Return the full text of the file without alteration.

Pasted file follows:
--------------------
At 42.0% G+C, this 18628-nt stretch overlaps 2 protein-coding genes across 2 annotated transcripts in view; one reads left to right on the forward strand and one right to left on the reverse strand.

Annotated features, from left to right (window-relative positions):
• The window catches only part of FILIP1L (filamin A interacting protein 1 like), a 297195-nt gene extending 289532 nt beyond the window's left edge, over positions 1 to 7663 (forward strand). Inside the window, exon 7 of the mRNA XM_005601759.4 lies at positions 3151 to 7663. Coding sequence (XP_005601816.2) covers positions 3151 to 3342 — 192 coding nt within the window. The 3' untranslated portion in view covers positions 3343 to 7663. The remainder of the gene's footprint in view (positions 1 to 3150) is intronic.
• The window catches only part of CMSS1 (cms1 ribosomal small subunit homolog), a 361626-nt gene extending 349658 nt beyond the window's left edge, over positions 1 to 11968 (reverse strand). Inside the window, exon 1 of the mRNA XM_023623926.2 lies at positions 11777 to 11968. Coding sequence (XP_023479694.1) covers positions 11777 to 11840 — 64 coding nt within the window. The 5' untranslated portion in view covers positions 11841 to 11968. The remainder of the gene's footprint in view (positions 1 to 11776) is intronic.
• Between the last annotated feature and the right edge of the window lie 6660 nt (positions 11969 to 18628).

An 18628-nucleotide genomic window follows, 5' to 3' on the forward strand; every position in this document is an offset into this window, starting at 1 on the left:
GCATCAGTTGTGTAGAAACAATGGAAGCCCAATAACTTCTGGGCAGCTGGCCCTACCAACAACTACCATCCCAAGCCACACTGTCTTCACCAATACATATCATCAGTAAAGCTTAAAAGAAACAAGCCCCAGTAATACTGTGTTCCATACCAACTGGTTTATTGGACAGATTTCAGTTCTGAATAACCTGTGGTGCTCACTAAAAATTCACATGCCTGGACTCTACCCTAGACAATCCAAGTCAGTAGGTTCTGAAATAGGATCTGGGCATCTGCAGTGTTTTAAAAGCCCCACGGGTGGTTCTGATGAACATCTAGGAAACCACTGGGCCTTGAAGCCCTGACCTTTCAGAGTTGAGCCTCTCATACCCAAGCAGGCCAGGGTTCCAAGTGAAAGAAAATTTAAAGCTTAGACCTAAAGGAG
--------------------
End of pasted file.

At 42.0% G+C, this 18628-nt stretch overlaps 2 protein-coding genes across 2 annotated transcripts in view; one reads left to right on the forward strand and one right to left on the reverse strand.

Annotated features, from left to right (window-relative positions):
• The window catches only part of FILIP1L (filamin A interacting protein 1 like), a 297195-nt gene extending 289532 nt beyond the window's left edge, over positions 1 to 7663 (forward strand). Inside the window, exon 7 of the mRNA XM_005601759.4 lies at positions 3151 to 7663. Coding sequence (XP_005601816.2) covers positions 3151 to 3342 — 192 coding nt within the window. The 3' untranslated portion in view covers positions 3343 to 7663. The remainder of the gene's footprint in view (positions 1 to 3150) is intronic.
• The window catches only part of CMSS1 (cms1 ribosomal small subunit homolog), a 361626-nt gene extending 349658 nt beyond the window's left edge, over positions 1 to 11968 (reverse strand). Inside the window, exon 1 of the mRNA XM_023623926.2 lies at positions 11777 to 11968. Coding sequence (XP_023479694.1) covers positions 11777 to 11840 — 64 coding nt within the window. The 5' untranslated portion in view covers positions 11841 to 11968. The remainder of the gene's footprint in view (positions 1 to 11776) is intronic.
• Between the last annotated feature and the right edge of the window lie 6660 nt (positions 11969 to 18628).

An 18628-nucleotide genomic window follows, 5' to 3' on the forward strand; every position in this document is an offset into this window, starting at 1 on the left:
GCATCAGTTGTGTAGAAACAATGGAAGCCCAATAACTTCTGGGCAGCTGGCCCTACCAACAACTACCATCCCAAGCCACACTGTCTTCACCAATACATATCATCAGTAAAGCTTAAAAGAAACAAGCCCCAGTAATACTGTGTTCCATACCAACTGGTTTATTGGACAGATTTCAGTTCTGAATAACCTGTGGTGCTCACTAAAAATTCACATGCCTGGACTCTACCCTAGACAATCCAAGTCAGTAGGTTCTGAAATAGGATCTGGGCATCTGCAGTGTTTTAAAAGCCCCACGGGTGGTTCTGATGAACATCTAGGAAACCACTGGGCCTTGAAGCCCTGACCTTTCAGAGTTGAGCCTCTCATACCCAAGCAGGCCAGGGTTCCAAGTGAAAGAAAATTTAAAGCTTAGACCTAAAGGAG